Steven Preister's house in Washington, D.C. is a piece of American history, a gorgeous 110-year-old colonial with wooden columns and a front porch, perfect for relaxing in the summer. But Preister, who has owned it for almost four decades, is deeply concerned about the environment, so in 2014 he added something very modern: solar panels. First, he mounted panels on the back of the house, and they worked nicely. Then he decided to add more on the front, facing the street, and applied to the city for a permit.
Permission denied. Washington’s Historic Preservation Review Board ruled that front-facing panels would ruin the house’s historic appearance: “I applaud your greenness,” Chris Landis, an architect and board member, told Preister at a meeting in October 2019, “but I just have this vision of a row of houses with solar panels on the front of them and it just—it upsets me.” Some of Preister’s neighbors were equally dismayed and vowed to stop him. “There were two women on my front porch snapping pictures of my house and declaring, ‘You’ll never get solar panels on this house!’” Preister says.
Renewable energy is at a curious crossroads. It’s needed to avert further climate damage, and solar and wind power are now remarkably cheap. But even clean-energy proponents often dislike the aesthetics of the new technology. They’re happy for solar arrays and windmills to exist somewhere—just not within sight. Many homeowners’ associations refuse to let residents install panels.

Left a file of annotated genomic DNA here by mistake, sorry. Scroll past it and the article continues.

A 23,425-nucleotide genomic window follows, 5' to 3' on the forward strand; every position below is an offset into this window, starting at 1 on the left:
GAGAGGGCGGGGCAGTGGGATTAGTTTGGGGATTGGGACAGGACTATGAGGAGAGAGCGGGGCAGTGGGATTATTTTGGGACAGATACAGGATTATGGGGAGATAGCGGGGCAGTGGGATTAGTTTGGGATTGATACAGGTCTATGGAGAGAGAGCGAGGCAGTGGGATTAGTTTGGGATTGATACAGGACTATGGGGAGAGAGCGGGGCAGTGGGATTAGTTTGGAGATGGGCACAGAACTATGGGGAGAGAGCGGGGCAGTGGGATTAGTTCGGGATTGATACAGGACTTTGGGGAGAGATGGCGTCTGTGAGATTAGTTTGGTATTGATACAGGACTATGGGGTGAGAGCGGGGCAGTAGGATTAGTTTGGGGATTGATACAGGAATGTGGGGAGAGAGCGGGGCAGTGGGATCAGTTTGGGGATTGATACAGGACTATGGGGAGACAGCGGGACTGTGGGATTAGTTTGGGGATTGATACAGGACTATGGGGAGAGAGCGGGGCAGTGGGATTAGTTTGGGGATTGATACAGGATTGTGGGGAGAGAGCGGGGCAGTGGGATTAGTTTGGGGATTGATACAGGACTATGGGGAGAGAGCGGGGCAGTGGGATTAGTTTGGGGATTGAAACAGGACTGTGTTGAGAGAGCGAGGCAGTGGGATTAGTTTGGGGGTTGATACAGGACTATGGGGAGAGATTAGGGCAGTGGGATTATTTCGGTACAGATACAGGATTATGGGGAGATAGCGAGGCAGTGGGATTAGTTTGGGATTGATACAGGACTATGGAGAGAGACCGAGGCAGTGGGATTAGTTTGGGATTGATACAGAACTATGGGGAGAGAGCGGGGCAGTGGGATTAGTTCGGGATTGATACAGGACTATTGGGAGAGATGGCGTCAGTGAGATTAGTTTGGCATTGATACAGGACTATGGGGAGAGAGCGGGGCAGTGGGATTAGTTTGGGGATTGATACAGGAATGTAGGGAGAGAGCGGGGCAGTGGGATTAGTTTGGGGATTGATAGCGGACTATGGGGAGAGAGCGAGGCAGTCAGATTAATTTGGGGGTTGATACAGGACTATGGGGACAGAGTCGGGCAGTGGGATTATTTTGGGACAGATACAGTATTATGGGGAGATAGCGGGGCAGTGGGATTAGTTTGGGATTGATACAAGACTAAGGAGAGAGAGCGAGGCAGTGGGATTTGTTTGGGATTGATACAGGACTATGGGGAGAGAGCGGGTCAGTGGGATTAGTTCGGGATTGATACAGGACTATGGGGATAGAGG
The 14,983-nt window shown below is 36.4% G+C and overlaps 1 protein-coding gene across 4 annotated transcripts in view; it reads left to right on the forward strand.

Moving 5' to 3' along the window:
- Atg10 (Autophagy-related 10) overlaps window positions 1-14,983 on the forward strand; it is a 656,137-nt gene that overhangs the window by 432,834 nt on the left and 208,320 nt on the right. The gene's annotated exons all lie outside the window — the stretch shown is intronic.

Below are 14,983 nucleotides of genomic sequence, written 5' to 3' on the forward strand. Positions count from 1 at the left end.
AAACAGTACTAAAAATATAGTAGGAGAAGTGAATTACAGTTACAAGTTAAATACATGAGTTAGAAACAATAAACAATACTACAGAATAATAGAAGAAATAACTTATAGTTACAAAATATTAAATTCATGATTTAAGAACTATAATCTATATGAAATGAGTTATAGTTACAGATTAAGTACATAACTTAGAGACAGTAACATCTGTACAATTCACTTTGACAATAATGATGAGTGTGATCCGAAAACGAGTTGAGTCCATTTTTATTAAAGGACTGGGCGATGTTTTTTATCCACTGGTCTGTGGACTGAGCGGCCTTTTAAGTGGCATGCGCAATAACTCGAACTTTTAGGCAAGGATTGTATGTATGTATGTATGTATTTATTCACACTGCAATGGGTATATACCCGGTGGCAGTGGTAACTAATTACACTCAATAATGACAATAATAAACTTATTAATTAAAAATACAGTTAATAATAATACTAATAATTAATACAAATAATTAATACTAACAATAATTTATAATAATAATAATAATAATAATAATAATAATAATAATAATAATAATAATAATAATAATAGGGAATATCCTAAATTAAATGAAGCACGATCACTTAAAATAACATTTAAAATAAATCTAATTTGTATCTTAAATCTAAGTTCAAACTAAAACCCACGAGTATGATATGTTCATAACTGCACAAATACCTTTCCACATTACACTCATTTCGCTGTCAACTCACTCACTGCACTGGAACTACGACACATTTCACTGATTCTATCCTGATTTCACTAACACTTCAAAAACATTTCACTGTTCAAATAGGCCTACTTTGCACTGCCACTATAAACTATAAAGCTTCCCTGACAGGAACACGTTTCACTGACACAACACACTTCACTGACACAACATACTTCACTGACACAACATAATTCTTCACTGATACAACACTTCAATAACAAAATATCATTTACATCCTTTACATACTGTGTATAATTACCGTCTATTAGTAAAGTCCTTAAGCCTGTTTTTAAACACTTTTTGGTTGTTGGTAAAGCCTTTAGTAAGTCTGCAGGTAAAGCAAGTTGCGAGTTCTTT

This is the great new shift we’re facing. For decades, gas- and coal-fired plants were tucked far away from view. But now, power generation is visible all over. “There’s really no other energy source that people have that personal relationship with,” says Abigail Ross Hopper, president and CEO of the Solar Energy Industries Association, a trade group.
Yet this struggle has a long history. Ironically, coal itself faced a similar pushback in the early 19th century, when it was the newfangled power source that promised to solve many of the country’s problems.
Until the early 1800s, Americans burned very little coal. The country was thickly forested, and wood was cheap. Most houses had one or more wood fireplaces. The country didn’t have many factories that required serious energy, and coal was a niche fuel used, for example, by blacksmiths who needed high heat for their work.
But as cities grew rapidly and demanded ever more fuel, choppers quickly deforested surrounding areas. Firewood became scarce and expensive. By 1744, Benjamin Franklin was bemoaning the plight of his fellow Philadelphians: “Wood, our common Fewel, which within these 100 Years might be had at every Man’s Door, must now be fetch’d near 100 Miles to some towns, and makes a very considerable Article in the Expence of Families,” he wrote. Johann David Schoepf, a German physician and botanist who traveled through America during and after the Revolutionary War, fretted that all this wood-burning would not “leave for [American] grandchildren a bit of wood over which to hang the tea-kettle.”
Part of the problem was that a fireplace was a profligate way to heat a house, since so much heat vanished up the chimney. “A lot of the open-hearth wood fires were just insanely inefficient,” says Christopher Jones, a historian at Arizona State University who studies early American power-generation.